- African swine fever (ASF) pre-emptive zoning arrangement formalised between Australia and Singapore.
- The arrangement provides greater certainty for Australian exports in the event of an outbreak of ASF in Australia, and to Singaporean consumers who rely on them.
- Funded through the Australian Government’s $66.6 million ASF response package.
A formal pre-emptive zoning arrangement will facilitate the export of Australian pig meat between Singapore and Australia in the event of an outbreak of African swine fever (ASF). This positive outcome is a result of the constructive relationship and ongoing collaboration between both countries.
Minister for Agriculture, Drought and Emergency Management, David Littleproud said the pre-emptive zoning arrangement would improve certainty for export trade for the pig meat sector in the event of an outbreak of this serious disease.
“Singapore is Australia’s single largest export market for pig meat with exports of over $60 million in 2019-20 and I express my gratitude to the Singaporean government for agreeing to these arrangements,” Minister Littleproud said.
“The Australian Government remains committed to keeping Australia’s $60 billion agricultural sector free of biosecurity threats, including ASF.
“Just last week two men had their visas cancelled after attempting to bring in nearly 5 kg of pork and pork products, seriously breaching Australia’s biosecurity laws.
“If ASF were to reach Australia it could have a significant impact on pig health and production and contribute to wider economic impacts caused by a loss of access to overseas markets for our pork products.
“The zoning arrangement is comprehensive and covers a range of potential scenarios to minimise trade disruption in the event of an ASF outbreak in Australia, including ensuring exports can continue from non-affected states or territories if the disease is detected in domestic pigs.
“The zoning arrangement is funded through the Australian Government’s $66.6 million ASF Response Package which has also funded more biosecurity officers, detector dogs and high-tech three-dimensional x-ray machines on the front line of airports and mail centres.”
Australian Pork Limited (APL) Chief Executive Officer, Margo Andrae, said the Australian pork industry and APL warmly welcomed the announcement of the Australia-Singapore ASF pre-emptive zoning arrangement.
“We extend our thanks to the Australian and Singaporean governments for concluding this important arrangement, which will help maintain the flow of Australian pork exports to Singapore in the event of an outbreak,” Ms Andrae said.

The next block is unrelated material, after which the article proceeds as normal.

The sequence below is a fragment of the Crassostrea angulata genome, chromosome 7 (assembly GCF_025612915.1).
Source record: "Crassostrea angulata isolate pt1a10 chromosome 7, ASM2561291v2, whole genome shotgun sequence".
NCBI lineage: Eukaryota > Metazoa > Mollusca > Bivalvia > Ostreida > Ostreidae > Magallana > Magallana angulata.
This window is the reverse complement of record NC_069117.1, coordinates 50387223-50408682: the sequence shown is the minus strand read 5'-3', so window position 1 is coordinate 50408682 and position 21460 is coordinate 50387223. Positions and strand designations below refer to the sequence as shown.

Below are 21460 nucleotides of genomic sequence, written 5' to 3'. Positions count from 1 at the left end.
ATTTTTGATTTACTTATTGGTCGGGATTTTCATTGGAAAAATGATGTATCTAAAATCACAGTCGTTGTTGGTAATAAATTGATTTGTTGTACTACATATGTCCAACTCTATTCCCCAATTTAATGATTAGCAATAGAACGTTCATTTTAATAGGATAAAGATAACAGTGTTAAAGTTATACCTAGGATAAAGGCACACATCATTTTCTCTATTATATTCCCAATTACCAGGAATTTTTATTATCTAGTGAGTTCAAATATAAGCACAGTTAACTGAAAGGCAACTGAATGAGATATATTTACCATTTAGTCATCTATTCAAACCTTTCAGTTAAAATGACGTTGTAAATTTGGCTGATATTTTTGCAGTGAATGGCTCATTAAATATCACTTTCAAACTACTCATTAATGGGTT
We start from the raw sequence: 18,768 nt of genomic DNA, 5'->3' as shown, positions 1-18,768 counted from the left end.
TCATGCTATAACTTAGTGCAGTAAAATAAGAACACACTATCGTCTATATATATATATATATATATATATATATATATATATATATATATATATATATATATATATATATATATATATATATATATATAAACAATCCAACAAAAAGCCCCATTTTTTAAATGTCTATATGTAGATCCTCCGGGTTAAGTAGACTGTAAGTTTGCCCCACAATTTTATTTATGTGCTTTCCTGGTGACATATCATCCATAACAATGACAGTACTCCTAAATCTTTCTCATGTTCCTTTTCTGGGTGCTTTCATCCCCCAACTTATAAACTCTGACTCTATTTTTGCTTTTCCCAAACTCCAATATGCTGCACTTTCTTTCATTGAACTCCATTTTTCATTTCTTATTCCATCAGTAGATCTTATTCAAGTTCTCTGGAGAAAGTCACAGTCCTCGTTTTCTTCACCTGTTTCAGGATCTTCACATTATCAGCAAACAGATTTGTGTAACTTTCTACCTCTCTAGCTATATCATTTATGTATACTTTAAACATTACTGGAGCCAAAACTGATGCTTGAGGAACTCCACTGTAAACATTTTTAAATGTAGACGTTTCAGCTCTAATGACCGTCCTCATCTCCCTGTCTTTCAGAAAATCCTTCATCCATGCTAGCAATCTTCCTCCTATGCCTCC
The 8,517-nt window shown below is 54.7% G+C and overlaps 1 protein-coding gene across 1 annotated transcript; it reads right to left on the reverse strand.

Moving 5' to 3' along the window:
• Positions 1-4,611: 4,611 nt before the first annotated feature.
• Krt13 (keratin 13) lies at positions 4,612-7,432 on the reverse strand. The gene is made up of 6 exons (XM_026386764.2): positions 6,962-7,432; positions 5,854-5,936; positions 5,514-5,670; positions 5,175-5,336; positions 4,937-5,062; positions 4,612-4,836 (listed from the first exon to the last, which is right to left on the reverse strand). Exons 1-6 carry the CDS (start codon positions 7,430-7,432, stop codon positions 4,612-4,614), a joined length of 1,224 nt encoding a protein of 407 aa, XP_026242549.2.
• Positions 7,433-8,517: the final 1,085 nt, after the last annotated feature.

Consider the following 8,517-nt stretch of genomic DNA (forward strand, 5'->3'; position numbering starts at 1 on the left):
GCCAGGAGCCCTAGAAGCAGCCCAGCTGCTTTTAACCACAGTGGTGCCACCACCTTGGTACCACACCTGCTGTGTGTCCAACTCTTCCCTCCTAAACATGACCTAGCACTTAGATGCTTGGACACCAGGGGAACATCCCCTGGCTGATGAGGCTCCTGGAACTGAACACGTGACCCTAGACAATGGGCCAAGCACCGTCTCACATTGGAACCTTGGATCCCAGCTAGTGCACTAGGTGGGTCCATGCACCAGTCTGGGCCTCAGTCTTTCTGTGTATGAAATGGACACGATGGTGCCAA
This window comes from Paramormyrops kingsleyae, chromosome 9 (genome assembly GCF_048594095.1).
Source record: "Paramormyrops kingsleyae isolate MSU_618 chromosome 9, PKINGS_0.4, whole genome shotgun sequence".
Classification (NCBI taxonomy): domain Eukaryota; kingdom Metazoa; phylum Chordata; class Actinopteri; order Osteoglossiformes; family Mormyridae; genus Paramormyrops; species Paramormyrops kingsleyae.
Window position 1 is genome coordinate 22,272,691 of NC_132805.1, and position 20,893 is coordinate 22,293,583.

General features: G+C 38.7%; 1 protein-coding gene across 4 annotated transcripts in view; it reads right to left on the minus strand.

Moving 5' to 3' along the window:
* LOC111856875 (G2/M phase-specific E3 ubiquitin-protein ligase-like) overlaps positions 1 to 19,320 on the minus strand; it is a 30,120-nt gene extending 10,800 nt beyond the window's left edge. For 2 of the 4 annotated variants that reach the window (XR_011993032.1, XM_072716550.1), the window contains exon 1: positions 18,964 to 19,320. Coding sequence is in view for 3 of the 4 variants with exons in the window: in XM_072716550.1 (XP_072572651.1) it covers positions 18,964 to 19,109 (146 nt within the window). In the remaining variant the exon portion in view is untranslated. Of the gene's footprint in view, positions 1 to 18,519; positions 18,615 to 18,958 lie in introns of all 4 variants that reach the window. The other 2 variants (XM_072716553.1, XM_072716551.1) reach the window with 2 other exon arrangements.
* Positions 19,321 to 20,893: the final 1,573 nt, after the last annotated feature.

“This is an important win for Singaporean consumers as well as for Aussie pig farmers, who now have greater certainty of access to export markets.
“Continued, conditional access to overseas markets could help limit the commercial impact of an ASF outbreak in Australia. As such, the arrangement is a central pillar in APL’s ASF preparedness strategy.
“APL is pleased to have worked with both governments on behalf of farmers in support of this positive outcome.”
For more information about the current ASF measures visit: www.agriculture.gov.au/pests-diseases-weeds/animal/asf
- The Government released its $66.6 million ASF response package last year.
- This sees more officers, detector dogs and high-tech three-dimensional x-ray machines on the front line of airports and mail centres.
- Two new 3D x-ray machines will be installed in the Sydney and Melbourne mail centres. These are a world first innovation for biosecurity that allow us to automatically detect risk items.
- Intervention rates for high-risk international flights have been increased, which enables additional travellers to be screened annually.
- Biosecurity officers have commenced use of mobile devices to issue on the spot infringements as part of traveller clearance processes.
- The impact of COVID-19 border measures continues to result in significantly reduced arrivals of flights and traveller numbers, reducing the risk of ASF further.
- The Biosecurity Amendment (Traveller Declarations and Other Measures) Bill 2020 – introduced into the House of Representatives in June – enables infringement notices with a higher value to be issued for goods that have not been declared on an incoming passenger card and pose a high biosecurity risk. The new legislation is proposed to commence on 1 January 2021.